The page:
Where is my

Stimulus Check?

Everyone gets a stimulus check... right?

Unfortunately, no. Stimulus checks have been going out steadily, but while some received theirs a month ago, many are still waiting. The harsh news is that some people will get their check immediately, some late, some next year, and some not at all...

Where to check the status of your stimulus check

If you don't know the status of your stimulus check, you can put your information into the IRS website for a general status update.

- Click 'Get My Payment'

- Click 'Ok'

- Input your SSN, date of birth, address, and zip code

Why you haven't received your stimulus check

Let's start easy: if you don't qualify, you won't get one. Here are the following people who don't qualify for a check.

  • Young adults aged 17 through college who are dependents* 

  • If you owe back Child Support your check will go to the kids 

  • If you owe money to your bank, the bank could seize the check to offset overdrafts, etc.  (Wells Fargo and Chase have announced they won’t do this) 

  • Those whose income is too high. Single people earning over $75k and Married couples earning over $150k. Your check may be reduced or you may get nothing. 

*For kids between 17 and college, if you are claimed as a dependent on your parents tax return then you don't qualify. HOWEVER depending on if your status changes in 2018, 2019, or 2020, you may or may not receive a check at all. If your parents stop claiming you, you become married, or move out, you may get a check later. (Get married in 2020, you’ll get an extra $1200 bucks from Uncle Sam!) because the IRS’s system hasn’t caught up to your changed situation. If your parents claim you, then you don’t get a check. Note: for kids 0-16, parents get an extra $500.

Reasons your check is delayed  (and when you can expect it)

WHY?

Most common reason your stimulus is delayed:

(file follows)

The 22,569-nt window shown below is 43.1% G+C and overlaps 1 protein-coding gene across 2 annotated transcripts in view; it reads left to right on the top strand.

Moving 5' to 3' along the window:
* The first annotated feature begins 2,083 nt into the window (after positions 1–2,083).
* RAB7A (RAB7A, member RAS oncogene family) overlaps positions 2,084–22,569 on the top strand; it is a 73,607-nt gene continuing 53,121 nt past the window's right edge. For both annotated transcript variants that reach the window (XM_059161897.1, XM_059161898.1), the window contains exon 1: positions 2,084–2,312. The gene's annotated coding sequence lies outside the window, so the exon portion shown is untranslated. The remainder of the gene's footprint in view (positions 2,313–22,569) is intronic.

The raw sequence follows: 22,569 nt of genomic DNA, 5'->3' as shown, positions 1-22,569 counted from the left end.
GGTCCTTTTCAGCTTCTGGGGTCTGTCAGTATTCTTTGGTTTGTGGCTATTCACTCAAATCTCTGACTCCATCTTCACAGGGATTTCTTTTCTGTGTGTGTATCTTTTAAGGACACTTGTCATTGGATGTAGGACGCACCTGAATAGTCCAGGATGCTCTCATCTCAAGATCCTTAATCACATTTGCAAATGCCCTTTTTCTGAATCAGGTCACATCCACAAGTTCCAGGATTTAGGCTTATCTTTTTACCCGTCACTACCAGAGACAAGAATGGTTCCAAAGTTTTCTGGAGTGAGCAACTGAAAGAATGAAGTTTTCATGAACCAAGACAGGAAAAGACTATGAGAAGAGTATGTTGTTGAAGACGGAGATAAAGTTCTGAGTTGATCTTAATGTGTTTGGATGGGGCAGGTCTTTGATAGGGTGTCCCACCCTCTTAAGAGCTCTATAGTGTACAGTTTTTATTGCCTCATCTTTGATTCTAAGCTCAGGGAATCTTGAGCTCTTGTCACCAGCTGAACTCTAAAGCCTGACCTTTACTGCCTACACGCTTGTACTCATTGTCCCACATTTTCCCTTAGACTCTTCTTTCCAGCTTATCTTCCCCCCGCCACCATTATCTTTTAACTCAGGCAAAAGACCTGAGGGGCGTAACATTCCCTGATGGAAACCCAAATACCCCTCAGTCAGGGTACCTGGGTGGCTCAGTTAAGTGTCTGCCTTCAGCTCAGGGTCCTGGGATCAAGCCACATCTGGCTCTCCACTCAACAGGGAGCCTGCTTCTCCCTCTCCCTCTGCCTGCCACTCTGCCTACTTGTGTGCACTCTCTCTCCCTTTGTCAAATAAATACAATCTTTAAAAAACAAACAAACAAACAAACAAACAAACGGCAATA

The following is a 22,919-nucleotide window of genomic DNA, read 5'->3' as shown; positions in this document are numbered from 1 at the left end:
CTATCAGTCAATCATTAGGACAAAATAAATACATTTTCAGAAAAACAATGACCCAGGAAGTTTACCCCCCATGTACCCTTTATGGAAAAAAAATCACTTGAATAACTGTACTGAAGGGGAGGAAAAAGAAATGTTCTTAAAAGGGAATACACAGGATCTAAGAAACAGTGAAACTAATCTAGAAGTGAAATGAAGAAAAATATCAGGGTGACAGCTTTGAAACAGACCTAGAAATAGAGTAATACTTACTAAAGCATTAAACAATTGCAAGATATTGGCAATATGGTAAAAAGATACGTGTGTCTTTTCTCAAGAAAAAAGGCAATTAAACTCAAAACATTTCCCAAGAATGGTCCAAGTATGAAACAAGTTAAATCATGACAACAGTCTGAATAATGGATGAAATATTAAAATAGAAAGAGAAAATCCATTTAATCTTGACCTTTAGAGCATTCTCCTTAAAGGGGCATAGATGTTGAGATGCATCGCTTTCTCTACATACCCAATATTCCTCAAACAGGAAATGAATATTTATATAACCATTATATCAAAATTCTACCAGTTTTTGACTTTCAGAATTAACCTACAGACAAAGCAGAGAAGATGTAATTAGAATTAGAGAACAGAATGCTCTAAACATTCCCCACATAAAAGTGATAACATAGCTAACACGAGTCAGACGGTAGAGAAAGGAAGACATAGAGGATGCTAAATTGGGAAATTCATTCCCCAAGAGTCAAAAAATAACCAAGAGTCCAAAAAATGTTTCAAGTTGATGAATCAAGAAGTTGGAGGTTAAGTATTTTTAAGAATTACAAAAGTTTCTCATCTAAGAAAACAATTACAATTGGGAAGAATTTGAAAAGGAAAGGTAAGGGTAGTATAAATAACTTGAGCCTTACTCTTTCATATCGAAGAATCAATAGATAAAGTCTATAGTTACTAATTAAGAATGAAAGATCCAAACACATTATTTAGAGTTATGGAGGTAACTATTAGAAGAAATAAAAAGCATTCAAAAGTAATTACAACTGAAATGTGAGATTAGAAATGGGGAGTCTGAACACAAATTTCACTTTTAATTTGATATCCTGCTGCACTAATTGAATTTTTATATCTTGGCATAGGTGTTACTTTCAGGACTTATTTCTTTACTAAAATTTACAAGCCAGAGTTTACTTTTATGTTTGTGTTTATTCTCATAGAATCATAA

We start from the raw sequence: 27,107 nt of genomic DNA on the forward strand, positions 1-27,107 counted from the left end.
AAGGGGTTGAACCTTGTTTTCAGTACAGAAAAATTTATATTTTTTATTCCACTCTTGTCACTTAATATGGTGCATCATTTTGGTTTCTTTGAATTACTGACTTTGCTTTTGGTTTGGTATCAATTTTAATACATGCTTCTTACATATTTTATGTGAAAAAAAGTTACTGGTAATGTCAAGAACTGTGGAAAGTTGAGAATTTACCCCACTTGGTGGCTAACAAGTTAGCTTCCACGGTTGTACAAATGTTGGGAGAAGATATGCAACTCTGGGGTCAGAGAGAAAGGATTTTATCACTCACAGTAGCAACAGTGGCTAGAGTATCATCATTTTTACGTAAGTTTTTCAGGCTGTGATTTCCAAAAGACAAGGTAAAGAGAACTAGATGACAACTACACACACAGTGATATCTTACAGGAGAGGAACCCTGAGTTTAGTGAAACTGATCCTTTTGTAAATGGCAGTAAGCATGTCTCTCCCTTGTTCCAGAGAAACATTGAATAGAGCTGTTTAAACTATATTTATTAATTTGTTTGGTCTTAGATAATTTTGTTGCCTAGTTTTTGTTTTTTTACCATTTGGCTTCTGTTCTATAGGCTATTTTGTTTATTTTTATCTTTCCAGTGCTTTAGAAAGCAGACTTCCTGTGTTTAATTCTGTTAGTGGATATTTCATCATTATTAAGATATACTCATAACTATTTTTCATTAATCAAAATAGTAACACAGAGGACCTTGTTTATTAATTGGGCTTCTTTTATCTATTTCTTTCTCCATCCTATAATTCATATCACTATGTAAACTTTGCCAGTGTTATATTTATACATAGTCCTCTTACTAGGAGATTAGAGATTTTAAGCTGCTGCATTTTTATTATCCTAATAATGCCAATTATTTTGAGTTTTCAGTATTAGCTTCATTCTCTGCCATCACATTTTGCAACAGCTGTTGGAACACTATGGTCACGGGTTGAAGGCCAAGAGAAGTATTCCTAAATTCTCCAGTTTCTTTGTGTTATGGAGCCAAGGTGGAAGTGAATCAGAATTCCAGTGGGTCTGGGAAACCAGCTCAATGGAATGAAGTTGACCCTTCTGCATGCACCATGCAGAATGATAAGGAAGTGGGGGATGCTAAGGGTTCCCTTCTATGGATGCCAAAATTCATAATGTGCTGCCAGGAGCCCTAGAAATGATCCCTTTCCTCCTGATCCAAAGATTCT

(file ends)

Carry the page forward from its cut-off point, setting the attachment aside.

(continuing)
• You owed money last year. 

  • If you were divorced in the last year, then your spouse may get your check. You can argue with them about it or wait for 2020 and reconciliation.  

  • Changed banks since you filed? The IRS will try to use the last account you put on your return. Your Direct Deposit may bounce and then the IRS will issue a check. 

  • Non-filers who made too much money. The IRS may be waiting for your return. 

  • Moved this year? The IRS may have a hard time finding where to mail your check. 

  • Divorced couples may not get the right amount of credit for their children ** 

 

 

 

**For divorcees who claim their kids every other year, the parent who claimed the kids in 2019 may receive the check. This will have to be reconciled on your 2020 tax return. 

Unfortunately, many people who qualify this year may still have to wait until NEXT year to receive their check. Like many other businesses, most IRS employees were sent home due to COVID-19 and only volunteers are back in the office. As they have limited personnel, their ability to get stimulus checks out as well as fix banking and address issues are severely limited. On the IRS website, they’ve stated DO NOT CALL THEM  – they won't be able to fix it right away. 

 

It’s always possible that the IRS will keep trying to send checks to those who had errors after the pandemic. So if you don’t qualify on your 2018 return and you file 2019 in September will you still get a check? Hard maybe. those wonderful volunteers in our government will get the rest of these checks in the mail soon.

 

Please note: If you receive a check for someone who died prior to 2020 you must return it to the IRS. As of right now, the IRS has not specified if families who lost someone in 2019 or 2020 will be able to keep their loved ones check. 

Predicting the Future

When you file your 2020 return, you will need to tell your preparer how much your stimulus check was. Once the return is filed, your preparer will see if you're entitled to more money. BUT because people haven't been told to keep records of what they received, this will probably be the SINGLE. MOST. COMMON. source for errors on tax returns for 2020.

Keep your records, and stay safe.

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